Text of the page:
The story behind the Deeds Carillon, the region’s biggest musical instrument

Easter Sunrise Service, Carillon Historical Park’s oldest event, will be held Sunday.


Highlights

Of the 32 bells originally forged for the carillon, eight were “silent,” each a memorial to a member of the Deeds family.

The carillon is 151-feet tall and made of Indiana limestone.

The sound of ringing bells has radiated from Deeds Carillon, a Dayton landmark, for more than 75 years.

The carillon bell tower was built by Col. Edward Deeds, the automotive pioneer and former NCR chief, and his wife Edith Walton Deeds. Mrs. Deeds reportedly fell in love with the sound of carillon bells while traveling with her husband in Bruges, Belgium, in the 1930s, according to Dayton History.

“A carillon is a musical instrument that has at least 23 tuned bells and covers at least two octaves,” according to Dayton History. “The carillon is played from a keyboard that allows for musical expression through variation in touch.”

The 151-foot-tall tower, made of Indiana limestone, was specially designed to hold the massive weight of the bells by Reinhard & Hofmeister, an architectural firm in New York that also designed Rockefeller Center in Midtown Manhattan.

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In October 1941, a Dayton Daily News story described Col. and Mrs. Deeds as “gloriously thrilled” as they watched the first shipment of bells being unloaded from a railroad car to a truck that would deliver them to the site.

Mrs. Deeds, an accomplished musician, told the newspaper she had tested the sound of the bells, which took a year and half to cast in Troy, N.Y., and planned to play the doxology, “Praise God from Whom All Blessings Flow,” at the first concert.

Of the 32 bells originally forged for the carillon, eight were “silent,” each a memorial to a member of the Deeds family. The largest bell, the “bourdon,” weighed 7,000 pounds and was named after Col. Deeds. Today it is on display at ground level on the east side of the carillon. The smallest bell weighed 150 pounds and was named after the Deeds’ grandchild, Barbara Burling Deeds.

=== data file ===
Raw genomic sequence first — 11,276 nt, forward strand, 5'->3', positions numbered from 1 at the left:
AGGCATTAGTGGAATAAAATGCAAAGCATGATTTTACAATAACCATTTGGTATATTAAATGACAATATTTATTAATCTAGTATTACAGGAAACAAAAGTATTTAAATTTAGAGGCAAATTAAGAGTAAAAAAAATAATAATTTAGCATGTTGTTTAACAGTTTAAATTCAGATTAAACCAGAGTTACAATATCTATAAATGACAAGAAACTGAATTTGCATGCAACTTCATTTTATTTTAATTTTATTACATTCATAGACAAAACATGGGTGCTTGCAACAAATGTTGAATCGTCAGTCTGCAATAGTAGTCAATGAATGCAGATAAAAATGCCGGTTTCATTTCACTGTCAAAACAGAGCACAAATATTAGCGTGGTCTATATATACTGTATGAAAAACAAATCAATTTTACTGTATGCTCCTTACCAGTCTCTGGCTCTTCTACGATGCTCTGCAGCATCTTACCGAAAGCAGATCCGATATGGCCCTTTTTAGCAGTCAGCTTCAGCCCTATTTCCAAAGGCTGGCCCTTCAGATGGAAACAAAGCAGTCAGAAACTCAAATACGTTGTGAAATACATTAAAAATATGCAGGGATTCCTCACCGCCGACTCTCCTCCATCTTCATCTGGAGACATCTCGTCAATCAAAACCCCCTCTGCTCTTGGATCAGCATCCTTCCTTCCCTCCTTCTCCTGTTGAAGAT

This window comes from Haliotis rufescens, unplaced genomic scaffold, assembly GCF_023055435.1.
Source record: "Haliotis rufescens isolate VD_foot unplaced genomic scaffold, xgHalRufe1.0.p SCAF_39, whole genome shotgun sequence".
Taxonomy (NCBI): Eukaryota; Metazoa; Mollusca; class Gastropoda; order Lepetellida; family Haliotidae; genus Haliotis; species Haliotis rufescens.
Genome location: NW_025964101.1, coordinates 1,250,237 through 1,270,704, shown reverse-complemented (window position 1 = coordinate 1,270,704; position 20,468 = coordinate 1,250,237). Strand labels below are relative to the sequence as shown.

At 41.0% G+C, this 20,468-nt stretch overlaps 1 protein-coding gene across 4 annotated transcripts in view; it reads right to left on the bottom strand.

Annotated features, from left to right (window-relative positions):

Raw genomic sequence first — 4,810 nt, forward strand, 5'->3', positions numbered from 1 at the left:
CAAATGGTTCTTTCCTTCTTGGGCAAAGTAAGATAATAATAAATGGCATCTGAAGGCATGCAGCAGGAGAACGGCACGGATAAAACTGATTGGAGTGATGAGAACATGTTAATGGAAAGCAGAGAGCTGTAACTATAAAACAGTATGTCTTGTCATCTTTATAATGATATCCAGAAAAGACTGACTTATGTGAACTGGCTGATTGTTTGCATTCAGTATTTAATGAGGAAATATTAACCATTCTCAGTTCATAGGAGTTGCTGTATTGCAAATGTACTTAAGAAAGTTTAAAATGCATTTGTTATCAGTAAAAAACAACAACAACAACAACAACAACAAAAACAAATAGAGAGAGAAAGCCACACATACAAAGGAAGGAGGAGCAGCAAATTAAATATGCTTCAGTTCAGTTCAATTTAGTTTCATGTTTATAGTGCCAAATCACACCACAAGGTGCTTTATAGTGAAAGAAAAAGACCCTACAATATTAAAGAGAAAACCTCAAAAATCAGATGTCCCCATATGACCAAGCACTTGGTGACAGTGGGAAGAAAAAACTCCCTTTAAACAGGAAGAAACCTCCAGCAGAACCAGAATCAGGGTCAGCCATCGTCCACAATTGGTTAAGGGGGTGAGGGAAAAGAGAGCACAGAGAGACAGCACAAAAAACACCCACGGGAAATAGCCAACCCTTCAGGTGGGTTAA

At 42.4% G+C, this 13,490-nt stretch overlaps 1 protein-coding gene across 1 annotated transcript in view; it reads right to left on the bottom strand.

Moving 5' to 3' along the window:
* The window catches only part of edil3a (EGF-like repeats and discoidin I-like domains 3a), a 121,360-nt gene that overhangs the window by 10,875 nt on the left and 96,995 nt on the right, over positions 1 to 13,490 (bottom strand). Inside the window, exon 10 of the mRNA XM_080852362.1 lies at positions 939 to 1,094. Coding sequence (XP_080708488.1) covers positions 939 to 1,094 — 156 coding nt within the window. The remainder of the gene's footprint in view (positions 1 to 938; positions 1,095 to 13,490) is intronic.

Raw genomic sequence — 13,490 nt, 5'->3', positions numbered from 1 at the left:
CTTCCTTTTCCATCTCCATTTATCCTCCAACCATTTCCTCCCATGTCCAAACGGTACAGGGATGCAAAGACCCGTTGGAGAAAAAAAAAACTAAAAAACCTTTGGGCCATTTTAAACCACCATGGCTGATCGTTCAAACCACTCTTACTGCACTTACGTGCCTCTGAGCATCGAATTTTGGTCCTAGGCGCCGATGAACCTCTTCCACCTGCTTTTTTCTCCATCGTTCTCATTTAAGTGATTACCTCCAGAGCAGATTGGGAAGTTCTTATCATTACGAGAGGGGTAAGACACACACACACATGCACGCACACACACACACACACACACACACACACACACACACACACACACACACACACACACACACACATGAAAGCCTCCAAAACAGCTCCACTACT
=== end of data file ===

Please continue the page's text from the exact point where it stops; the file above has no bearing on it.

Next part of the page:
It took several weeks to arrange the bells in a “chandelier” with the largest bell at top and the smallest at the bottom, the newspaper reported. At the base of the carillon, the lines from Henry Wadsworth Longfellow’s poem, “Christmas Bells,” have been cut into the bronze entrance door at Mrs. Deeds’ instruction.

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More than 5,000 people attended the first “Easter dawn service” at the carillon on April 5, 1942, according to the Dayton Daily News. The nondenominational program featured sermonettes and music. Carillonneur Robert Kline, who performed at Sunday concerts until 1986, played four selections for the crowd gathered around the granite base.

In 1988, the carillon was renovated and 50 bells imported from Holland were hung from steel brackets on the interior of the tower. Seven more bells were dedicated in 1995, bringing the total number to 57 and making Deeds Carillon the largest in Ohio.

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Digital modernization arrived in 2010 when the carillon was augmented with electrically controlled bell strikers on 32 of the 57 bells. Today, a mini concert can be heard each day at 10 a.m., noon, 2 p.m. and 5 p.m.

Though it has automated capabilities, Dr. Larry Weinstein, a carillonneur for Carillon Historical Park since 1988, still plays close to 30 original concerts each year in addition to the annual Easter Sunrise Service, Carillon Historical Park’s oldest event, which will be held Sunday. 



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